Thursday, March 22, 2012


A Pennsylvania union leader has come under fire after threatening legal action against the city of Allentown for allowing a Boy Scout to voluntarily clear a walking path in a local park.
Nick Balzano, president of the Service Employees International Union's Allentown chapter, said last week that the union might file a grievance against the city for allowing 17-year-old Kevin Anderson to clear the hiking trail, instead of paying some of the 39 recently laid-off SEIU members to do the work.

Perhaps the most notorious example happened in 2002, when two Brooklyn school janitors demanded to be paid time-and-a-half—$37 an hour—for two weekends when community members worked on school landscaping as a memorial in honor of a second-grade boy who had recently died.
The janitors did not even participate in the work. The grieving community members had violated their labor contract.
The unions argue some types of volunteerism violate the bargaining agreement that prohibits schools from giving district work to anyone but employees. But by this logic, the very spirit of philanthropy and volunteerism violates union rules.

In Culver City, Calif., a local union wants to force unionization of — get this — parent volunteers at the local public schools. At several schools in the city, parents have banded together to form non-profit booster clubs to fundraise for and hire part-time teacher’s helpers, who also mostly come from the ranks of the parents themselves.
The local union — the Culver City Association of Classified Employees — is not OK with that kind of initiative. The union wants the parents to continue to fundraise, but to send the funds directly to the school district so the district can then hire union employees to fill the part-time positions. As the union’s scheme makes clear, the school district presently doesn’t have the money to hire anyone to fill the roles parents have voluntarily filled. The parent volunteers aren’t stealing existing jobs from union employees.
The union has taken its request to the labor-friendly Public Employment Relations Board (PERB), a “quasi-judicial administrative agency that is charged with upholding and administering collective bargaining statutes that cover employees working in California schools.”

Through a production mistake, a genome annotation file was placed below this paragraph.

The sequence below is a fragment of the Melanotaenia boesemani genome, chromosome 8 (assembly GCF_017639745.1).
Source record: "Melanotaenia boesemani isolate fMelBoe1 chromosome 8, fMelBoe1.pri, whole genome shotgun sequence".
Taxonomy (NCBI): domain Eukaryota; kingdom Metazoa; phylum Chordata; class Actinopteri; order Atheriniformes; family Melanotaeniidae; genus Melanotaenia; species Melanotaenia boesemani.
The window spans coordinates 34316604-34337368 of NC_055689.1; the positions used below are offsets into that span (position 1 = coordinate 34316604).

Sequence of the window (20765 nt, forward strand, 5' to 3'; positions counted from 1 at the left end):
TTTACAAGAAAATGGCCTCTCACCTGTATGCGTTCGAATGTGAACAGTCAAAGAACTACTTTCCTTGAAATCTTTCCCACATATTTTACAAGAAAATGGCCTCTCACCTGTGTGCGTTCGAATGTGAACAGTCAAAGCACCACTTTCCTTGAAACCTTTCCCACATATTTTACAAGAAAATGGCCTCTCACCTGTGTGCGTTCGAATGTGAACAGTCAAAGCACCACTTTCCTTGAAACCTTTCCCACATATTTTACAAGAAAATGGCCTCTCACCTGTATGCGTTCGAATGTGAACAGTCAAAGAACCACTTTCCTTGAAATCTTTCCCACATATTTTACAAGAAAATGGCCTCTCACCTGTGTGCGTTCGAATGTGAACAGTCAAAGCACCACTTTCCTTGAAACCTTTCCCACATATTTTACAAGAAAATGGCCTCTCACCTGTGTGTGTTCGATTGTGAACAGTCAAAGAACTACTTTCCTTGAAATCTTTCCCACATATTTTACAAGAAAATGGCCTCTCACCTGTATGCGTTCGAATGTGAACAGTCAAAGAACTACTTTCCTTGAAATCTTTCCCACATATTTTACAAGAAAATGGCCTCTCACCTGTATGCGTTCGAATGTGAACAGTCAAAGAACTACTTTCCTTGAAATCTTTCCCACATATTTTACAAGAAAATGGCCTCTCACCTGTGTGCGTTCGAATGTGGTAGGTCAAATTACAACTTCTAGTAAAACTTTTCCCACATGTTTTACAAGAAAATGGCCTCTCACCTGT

If the union has its way, parents will have to raise even more funds to cover the additional costs of union dues, administrative overhead and higher union wages — but they’ll have no say over hiring, control, supervision or decision-making. What’s to incentivize the fundraising in that scenario? As likely as not, parents will just stop putting forth the effort to raise funds in the first place — and students will lose the benefit of the added help in the classroom.

I have never been a member of a union.  It seems to me that unions were at one time were very useful organizations, they banded together to insure safe working conditions and to get a livable wage, but now the majority of union members (percentage wise) are in the public sector.  In the private sector, unions and management each represent different viewpoints; in the public sector the management depends on the union for support, this leads to a very bad situation where the public pays for the promises of the politicians to the unions so the pols can get reelected.

Volunteer work by parents helps the schools and the parents & kids!

 --Public-sector workers had a union membership rate (37.0 percent) more than five times higher than that of private-sector workers (6.9  percent). (See table 3.)
--Workers in education, training, and library occupations had the highest unionization rate, at 36.8 percent, while the lowest rate occurred in sales and related occupations (3.0 percent). (See table 3.)
 --Among states, New York continued to have the highest union membership rate (24.1 percent) and North Carolina again had the lowest rate   (2.9 percent). (See table 5.)

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